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The younger Harden says Bruno has difficulty living up to the lofty tenets of the school's charter.
"I was given a book by Tracye Bruno about today's paradigm of leadership and how the school was going to be run by consensus. People were going to work democratically and as a team. As things started to erupt, things were thrown quietly out of the window. Then the teachers realized there was this communication break-off. For a while, Tracye Bruno and [assistant principal] Rie Clark weren't seen that much. It was like they were hiding out because things were not going as planned."
And things didn't go as expected when Bruno led the Pitch on a tour of the school two weeks ago. After one of the morning "enrichment" classes, school security guard Charles Banks apprehended two male students in the hall nearby, handcuffing one and body-pressing the other against a wall. Banks sifted through the second boy's pockets and emptied the contents on the floor -- a hair pick, some dollar bills and pocket change.
Bruno reluctantly agreed to interrupt the tour to let the Pitch check out the incident, saying, "You're just looking for the negative, aren't you?" Banks said he had caught the boys trying to run away. He had found them carrying ammunition -- BB pellets -- and was certain there must have been a gun somewhere nearby.
Bruno downplayed the situation. She and assistant principal Clark touted the school's discipline record. "I think everyone is concerned about discpline everywhere," says Clark. "You are going to have your share of discipline problems in middle school, and we're taking proactive steps to address these problems. We utilize a program called B.I.S.T. [Behavior Intervention Strategy Team]. It's unique in that it's not punitive and it works on relationship building among students and faculty and addressing the issue behind what's causing the behavior rather than punishing kids for the behavior. It lets you get to the root of it."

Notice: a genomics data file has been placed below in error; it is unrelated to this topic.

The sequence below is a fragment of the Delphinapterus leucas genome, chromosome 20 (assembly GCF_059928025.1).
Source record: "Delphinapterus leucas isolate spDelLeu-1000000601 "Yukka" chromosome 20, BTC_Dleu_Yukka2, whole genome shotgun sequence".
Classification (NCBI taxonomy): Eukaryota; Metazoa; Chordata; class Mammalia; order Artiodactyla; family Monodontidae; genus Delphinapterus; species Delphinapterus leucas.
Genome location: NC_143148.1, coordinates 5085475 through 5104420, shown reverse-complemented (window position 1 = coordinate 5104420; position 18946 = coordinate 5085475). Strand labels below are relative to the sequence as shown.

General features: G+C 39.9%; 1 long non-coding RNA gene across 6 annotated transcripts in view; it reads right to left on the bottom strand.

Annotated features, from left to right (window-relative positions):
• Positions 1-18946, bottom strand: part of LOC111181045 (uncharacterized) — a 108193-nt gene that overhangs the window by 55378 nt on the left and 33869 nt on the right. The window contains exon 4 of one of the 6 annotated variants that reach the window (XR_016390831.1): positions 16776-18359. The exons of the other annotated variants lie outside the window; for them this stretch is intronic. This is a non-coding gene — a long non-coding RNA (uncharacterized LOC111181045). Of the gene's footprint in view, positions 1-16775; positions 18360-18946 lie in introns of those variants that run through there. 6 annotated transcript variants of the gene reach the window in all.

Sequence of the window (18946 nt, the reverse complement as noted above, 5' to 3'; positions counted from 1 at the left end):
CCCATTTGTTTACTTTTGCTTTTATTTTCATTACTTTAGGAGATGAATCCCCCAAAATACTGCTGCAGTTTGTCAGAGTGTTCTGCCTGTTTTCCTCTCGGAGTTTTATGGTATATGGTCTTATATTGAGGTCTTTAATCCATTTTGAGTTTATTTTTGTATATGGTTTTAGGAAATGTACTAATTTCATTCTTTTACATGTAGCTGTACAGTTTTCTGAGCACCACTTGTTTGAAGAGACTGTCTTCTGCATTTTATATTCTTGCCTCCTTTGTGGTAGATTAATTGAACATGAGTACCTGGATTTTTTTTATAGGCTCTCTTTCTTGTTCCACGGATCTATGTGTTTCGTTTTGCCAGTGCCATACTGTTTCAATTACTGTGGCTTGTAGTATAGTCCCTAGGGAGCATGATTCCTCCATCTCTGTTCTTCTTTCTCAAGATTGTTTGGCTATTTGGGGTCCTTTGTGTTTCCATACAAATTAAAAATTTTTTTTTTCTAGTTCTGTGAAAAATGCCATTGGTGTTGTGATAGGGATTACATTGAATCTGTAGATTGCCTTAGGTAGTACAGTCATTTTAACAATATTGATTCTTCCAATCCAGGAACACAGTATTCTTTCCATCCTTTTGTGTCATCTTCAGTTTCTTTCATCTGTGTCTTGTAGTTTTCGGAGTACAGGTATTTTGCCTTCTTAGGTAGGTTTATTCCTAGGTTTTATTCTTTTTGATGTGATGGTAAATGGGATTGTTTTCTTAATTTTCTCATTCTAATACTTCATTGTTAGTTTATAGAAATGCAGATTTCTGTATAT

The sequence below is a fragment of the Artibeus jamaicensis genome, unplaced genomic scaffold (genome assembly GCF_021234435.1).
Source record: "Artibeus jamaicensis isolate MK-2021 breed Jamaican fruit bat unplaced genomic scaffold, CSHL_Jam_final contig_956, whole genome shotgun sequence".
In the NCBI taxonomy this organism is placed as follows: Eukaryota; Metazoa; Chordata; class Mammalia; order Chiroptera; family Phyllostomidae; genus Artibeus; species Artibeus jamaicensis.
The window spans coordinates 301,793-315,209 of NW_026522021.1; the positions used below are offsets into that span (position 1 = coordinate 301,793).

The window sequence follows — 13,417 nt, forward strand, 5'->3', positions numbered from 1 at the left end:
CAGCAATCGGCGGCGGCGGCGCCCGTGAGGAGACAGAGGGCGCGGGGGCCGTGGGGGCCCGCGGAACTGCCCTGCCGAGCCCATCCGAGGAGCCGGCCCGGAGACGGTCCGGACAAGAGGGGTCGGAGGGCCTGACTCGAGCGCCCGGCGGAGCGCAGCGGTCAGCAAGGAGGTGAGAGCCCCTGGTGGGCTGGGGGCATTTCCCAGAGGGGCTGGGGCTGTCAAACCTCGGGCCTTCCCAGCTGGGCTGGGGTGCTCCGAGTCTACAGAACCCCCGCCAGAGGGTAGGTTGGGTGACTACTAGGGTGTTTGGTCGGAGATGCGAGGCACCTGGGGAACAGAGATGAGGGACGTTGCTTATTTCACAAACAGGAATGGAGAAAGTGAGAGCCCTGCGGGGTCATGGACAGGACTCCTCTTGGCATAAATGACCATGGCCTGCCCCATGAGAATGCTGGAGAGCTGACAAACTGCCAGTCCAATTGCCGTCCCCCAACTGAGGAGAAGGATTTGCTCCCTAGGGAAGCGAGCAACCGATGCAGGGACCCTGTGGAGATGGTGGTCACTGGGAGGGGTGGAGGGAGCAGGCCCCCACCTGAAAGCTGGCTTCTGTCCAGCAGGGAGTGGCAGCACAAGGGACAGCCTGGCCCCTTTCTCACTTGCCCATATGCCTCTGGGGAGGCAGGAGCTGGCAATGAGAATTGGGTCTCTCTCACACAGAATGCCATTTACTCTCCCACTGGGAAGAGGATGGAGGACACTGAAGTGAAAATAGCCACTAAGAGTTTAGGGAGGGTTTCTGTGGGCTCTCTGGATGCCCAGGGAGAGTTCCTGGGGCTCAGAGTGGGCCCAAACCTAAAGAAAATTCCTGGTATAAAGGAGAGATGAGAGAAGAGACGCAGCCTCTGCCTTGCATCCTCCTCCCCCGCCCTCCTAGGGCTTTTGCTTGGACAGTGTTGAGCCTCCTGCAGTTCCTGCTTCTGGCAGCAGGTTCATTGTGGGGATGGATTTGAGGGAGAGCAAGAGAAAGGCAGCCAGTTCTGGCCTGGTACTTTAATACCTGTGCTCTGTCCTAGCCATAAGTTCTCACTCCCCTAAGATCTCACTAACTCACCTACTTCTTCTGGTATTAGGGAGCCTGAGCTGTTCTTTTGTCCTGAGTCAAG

When it comes to discipline problems, Bruno says, Southwest Charter School is "no different than any other public school."
But wasn't the point of starting a charter school to be different?
Lois McGee sends her son, Connor (not their real names), to Southwest Charter because she believes that "when there is a discipline problem, they are not namby-pamby about it." She also says Southwest's project-based learning curriculum can improve her son's academic potential. She says Connor is a "master of evading schoolwork" and his test scores weren't good enough to get him into Lincoln College Prep.
McGee says one of Connor's first projects became a tip-off that he wasn't grasping his schoolwork. After Connor's team completed a scale-model design of Kansas City's past, present and future, the mother -- who has some design experience -- noticed that the project fell short of the assignment's requirements.
"They put it on display in the hall, and it wasn't well-drawn to scale," McGee says. "Even though they give them time to work on it in class, it's too vast. Maybe they should have smaller, less-encompassing projects. We're setting them up for failure, and no one wants them to fail."
But Connor also has a serious marijuana habit, something McGee didn't know until he transferred to Southwest.
"It might be part his fault, but things are overwhelming at Southwest," she says, "and I don't know if Connor needs to be in a more defined program."